Local View: Who is watching the hen house?

Local View: Who is watching the hen house?

BY JACK GOULD, Issues Chairman of Common Cause Nebraska

The next time you see an increase in your phone bill, don’t call the phone company. You would only end up talking to a machine or someone in Arkansas with a prepared argument.

Your call should really be directed to your representative on the state Public Service Commission. These public servants are paid $75,000 a year to protect you from utility gouging. They are elected locally, but the majority of their campaign funds come from the very utilities they are entrusted to regulate.

Between Jan. 28, 2002, and Jan. 10, 2005, Commissioner Gerald Vap accepted $13,626.16 in campaign funds from the utilities. Commissioner Anne Boyle between Jan. 22, 2001, and Jan. 16, 2003, accepted $16,200. Commissioner Rod Johnson between Jan. 31, 2003, and Jan. 12, 2005, 1accepted $13,689.34. These figures reflect only contributions over $250. On Jan. 30, 2006, Commissioner Frank Landis reported no utility contributions, but at one fundraiser at Billy’s he raised $19,304 and all but $1,500 came in contributions under the disclosure limit of $250. This may be a new trend in invisible fundraising.

In the last legislative session, Common Cause Nebraska supported LB61. The bill would prevent the utility companies, their executives, and their lobbyists from making campaign contributions to the Public Service Commissioners. By eliminating those contributions the Commissioners would have to rely on their constituents for campaign funds and spend more time explaining their work to the public.

The Legislature’s Government Committee held a public hearing on LB61. Only one paid lobbyist for a utility testified against the bill. The bill was held in committee for several weeks and, in executive session, defeated by a vote of 7 to 1. Senators voting against the bill were Aguilar, Mines, Adams, Friend, Karpesek, Pahls and Rogert. Chairman Aguilar led the opposition, saying the bill was “unfair.” He was quoted as saying: “It picked on one entity when everybody else can accept contributions from whoever they want.” Not a very good argument.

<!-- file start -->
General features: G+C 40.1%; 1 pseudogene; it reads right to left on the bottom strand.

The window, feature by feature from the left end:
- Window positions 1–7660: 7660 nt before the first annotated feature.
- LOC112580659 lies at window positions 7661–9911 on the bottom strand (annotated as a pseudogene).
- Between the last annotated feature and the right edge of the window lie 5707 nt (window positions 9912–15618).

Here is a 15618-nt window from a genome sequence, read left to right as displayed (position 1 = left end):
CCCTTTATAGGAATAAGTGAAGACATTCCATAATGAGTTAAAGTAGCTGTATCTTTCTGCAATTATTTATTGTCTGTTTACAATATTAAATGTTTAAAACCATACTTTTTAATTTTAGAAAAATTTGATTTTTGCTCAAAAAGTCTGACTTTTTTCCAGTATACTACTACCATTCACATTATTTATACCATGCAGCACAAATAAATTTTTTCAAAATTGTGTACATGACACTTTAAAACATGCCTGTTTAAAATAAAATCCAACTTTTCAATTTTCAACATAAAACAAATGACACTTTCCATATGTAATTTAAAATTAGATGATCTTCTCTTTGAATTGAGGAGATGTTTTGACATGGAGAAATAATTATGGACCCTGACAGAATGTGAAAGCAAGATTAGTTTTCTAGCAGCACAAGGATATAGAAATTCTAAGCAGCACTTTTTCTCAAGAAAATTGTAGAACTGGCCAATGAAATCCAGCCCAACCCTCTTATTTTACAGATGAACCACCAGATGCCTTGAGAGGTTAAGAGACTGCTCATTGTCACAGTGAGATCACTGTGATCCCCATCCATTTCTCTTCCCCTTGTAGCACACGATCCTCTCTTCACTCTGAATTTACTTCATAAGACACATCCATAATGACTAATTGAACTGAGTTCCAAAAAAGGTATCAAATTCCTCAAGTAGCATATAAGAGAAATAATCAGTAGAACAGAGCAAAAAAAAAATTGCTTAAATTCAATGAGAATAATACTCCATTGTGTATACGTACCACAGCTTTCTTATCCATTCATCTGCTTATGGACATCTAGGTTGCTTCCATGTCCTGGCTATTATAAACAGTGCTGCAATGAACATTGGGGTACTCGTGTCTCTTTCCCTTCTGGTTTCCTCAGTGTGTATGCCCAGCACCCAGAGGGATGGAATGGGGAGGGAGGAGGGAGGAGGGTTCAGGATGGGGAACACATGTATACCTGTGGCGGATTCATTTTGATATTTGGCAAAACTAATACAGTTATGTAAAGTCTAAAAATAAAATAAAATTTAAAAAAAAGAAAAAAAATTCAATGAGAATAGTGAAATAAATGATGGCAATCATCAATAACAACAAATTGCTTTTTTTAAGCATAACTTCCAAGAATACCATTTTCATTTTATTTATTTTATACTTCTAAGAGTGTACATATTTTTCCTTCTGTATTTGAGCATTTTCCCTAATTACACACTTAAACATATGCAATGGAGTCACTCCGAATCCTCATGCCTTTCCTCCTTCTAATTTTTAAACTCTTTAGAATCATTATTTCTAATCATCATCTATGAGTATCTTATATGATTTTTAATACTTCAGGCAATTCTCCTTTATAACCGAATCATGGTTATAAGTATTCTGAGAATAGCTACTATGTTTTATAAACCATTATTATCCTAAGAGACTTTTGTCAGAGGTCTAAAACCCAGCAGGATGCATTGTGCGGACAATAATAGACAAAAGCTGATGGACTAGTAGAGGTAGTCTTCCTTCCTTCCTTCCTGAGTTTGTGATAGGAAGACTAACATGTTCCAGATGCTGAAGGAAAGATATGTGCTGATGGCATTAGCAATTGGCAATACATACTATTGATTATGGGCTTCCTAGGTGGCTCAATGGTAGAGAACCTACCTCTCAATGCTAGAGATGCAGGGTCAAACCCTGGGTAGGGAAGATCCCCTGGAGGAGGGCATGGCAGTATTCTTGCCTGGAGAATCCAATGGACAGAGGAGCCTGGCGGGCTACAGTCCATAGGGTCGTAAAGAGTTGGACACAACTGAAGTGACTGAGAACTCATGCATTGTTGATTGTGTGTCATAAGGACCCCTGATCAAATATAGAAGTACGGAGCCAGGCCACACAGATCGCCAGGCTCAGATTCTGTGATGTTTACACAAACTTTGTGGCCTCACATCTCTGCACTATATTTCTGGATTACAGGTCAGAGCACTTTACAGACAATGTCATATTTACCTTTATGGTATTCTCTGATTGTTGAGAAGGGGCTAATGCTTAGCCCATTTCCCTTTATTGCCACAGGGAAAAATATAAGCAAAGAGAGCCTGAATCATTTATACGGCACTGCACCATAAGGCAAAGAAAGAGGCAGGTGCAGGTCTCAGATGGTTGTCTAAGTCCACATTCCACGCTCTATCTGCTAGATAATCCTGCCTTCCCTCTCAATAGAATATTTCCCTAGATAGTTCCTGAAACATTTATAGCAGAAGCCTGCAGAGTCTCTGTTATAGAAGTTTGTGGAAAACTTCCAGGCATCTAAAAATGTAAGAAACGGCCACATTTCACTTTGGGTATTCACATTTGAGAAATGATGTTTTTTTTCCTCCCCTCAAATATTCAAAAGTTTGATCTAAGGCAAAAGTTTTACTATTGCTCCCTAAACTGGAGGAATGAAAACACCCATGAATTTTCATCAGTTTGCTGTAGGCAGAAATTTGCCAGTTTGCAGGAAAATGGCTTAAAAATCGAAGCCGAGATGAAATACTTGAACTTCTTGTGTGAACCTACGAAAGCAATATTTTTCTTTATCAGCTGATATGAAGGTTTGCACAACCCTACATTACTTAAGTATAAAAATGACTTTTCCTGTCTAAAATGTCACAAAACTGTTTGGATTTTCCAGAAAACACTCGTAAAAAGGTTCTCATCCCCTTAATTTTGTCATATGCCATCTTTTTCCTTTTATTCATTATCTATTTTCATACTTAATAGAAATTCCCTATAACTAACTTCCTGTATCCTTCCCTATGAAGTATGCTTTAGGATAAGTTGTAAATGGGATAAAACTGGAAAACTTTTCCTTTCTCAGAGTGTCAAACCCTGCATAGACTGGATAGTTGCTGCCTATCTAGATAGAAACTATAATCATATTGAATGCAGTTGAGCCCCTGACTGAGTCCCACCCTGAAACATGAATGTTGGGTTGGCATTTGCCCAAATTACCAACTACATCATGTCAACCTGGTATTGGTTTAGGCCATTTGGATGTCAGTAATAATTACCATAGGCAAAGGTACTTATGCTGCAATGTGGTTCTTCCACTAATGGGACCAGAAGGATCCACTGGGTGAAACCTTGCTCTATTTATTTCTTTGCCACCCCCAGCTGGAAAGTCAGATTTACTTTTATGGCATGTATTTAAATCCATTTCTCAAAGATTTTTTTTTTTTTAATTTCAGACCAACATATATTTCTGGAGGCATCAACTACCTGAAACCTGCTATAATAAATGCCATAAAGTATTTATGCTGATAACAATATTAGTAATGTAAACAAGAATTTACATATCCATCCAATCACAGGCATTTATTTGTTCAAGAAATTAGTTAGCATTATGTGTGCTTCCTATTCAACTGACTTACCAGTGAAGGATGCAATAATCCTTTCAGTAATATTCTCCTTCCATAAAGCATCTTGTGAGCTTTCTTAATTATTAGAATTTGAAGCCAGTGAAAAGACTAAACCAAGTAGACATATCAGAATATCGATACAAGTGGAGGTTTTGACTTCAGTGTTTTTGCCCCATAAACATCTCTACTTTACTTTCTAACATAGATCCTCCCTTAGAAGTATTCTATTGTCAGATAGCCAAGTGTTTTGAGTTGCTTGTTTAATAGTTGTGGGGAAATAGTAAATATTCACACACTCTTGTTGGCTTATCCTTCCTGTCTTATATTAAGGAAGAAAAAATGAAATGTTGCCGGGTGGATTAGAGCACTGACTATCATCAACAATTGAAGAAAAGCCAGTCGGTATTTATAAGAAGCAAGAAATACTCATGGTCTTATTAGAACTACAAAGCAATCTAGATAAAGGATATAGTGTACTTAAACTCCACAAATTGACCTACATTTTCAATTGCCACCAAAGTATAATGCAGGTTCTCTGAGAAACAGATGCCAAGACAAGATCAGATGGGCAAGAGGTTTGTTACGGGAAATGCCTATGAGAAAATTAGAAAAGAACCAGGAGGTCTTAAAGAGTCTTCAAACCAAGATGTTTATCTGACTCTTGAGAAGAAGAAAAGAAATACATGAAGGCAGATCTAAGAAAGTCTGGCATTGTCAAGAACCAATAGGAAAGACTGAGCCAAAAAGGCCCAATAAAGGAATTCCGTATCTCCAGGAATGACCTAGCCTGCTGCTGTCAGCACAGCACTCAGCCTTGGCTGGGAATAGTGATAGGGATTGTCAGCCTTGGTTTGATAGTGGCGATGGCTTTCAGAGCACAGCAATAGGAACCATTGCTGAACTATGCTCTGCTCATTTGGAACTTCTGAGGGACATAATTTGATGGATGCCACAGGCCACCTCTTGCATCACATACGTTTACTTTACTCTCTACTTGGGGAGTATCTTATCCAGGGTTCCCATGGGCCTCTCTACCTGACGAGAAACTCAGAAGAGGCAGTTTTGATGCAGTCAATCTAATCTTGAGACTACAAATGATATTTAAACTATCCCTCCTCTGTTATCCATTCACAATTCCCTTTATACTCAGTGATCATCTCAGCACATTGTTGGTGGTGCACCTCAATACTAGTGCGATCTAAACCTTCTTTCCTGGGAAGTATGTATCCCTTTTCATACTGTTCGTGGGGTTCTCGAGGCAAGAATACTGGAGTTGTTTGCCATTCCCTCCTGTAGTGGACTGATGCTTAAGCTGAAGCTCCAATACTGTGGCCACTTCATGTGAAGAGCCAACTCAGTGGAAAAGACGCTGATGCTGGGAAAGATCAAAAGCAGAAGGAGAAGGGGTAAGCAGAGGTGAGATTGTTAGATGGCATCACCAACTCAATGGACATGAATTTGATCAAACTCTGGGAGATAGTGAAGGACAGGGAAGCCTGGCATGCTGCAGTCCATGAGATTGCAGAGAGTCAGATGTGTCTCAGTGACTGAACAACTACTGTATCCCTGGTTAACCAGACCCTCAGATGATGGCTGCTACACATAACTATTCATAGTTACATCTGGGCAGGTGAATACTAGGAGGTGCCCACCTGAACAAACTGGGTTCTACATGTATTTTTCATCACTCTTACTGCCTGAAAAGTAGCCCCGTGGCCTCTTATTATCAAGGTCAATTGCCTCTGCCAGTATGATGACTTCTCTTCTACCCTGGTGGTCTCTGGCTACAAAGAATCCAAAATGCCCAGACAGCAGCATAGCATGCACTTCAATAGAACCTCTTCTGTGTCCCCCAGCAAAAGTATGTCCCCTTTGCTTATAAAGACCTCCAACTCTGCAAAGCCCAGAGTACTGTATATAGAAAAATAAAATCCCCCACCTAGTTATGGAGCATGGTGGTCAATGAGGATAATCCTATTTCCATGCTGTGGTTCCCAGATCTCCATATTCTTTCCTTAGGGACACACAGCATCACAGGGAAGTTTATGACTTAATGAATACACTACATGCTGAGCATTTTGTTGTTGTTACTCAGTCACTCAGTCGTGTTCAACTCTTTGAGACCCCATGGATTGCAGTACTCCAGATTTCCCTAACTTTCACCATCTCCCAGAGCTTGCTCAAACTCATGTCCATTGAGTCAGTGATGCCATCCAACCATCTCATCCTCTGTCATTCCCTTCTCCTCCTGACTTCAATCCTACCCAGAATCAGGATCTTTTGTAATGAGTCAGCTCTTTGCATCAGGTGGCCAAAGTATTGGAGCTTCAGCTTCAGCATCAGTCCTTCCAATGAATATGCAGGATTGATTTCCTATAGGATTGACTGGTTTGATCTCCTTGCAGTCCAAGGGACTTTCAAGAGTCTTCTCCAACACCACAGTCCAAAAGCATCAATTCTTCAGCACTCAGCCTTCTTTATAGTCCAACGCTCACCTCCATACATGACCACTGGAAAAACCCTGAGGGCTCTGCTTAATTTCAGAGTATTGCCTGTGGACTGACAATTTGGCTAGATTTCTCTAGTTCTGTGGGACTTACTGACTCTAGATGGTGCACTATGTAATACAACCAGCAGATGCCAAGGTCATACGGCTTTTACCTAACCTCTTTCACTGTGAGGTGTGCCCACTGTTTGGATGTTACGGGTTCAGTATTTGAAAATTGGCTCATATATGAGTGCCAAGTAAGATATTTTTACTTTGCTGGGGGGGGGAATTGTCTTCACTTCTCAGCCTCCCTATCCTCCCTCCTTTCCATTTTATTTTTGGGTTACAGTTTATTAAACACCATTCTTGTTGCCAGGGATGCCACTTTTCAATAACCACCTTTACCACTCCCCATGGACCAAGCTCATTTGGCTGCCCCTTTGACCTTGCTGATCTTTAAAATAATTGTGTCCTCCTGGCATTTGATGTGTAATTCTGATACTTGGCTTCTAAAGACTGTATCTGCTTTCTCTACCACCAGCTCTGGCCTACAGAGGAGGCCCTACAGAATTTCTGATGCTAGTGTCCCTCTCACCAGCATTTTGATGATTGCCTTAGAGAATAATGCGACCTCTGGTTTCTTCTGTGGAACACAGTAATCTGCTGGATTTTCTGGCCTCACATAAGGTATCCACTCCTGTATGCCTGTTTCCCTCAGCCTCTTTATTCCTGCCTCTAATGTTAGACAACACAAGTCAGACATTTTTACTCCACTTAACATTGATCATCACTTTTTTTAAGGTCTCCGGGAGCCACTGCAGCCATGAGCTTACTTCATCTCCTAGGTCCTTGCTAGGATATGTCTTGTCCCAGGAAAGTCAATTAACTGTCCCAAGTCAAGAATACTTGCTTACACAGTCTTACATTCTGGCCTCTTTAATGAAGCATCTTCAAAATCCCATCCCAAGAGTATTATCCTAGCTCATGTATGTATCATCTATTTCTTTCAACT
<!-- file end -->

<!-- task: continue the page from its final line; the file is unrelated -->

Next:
It is worth considering the potential influence of the utility lobby on both the commission and the senators. In 2006, the top 10 utility campaign contributors to Public Service Commissioners hired 30 lobbyists and spent $453,133.24 trying to influence our state government.

Cox: $28,507.80, four lobbyists (Logsdon, Barrett, Peck, Bruning).

Great Plains Communications: $46,859.70, four lobbyists (Hybl, Urdahl, Jensen, Jordison).

Nebraska Telecommunications Business Users: $10,000, three lobbyists (Kissel, Prenda, Kristin)

AT&T: $30,934.93, four lobbyists (Canuteson, Ruth, Robak, Muller)

Burlington Northern: $45,000.00, two lobbyists (Munguia, Peters)

Union Pacific: $89,468.06, three lobbyists (Ryan, Bateman, Cutshall)

Aquila: $71,491.71, three lobbyists (Becker, O’Hara, Lindsay)

Nebraska Telecommunications Association: $51,288,54, two lobbyists (Bromm, Carstensen)

Northern Gas: $16,608.50, two lobbyists (Bruning, Loeffler)

Qwest: $62,974.00, three lobbyists (Larsen, Obst, Popken)

The senators and commissioners would argue that they are not affected by either campaign dollars or lobbying techniques. Some elected officials are wined, dined and entertained, but apparently it is all viewed as a wasted effort. The utilities mentioned above must have a different view.

If you are still concerned about your phone, cable or gas bill, you might want to give the senators who voted against LB61 a call. The bill could be brought back in this session, but it won’t happen unless the public speaks out.

Date: 12/20/2007 12:00:00 AM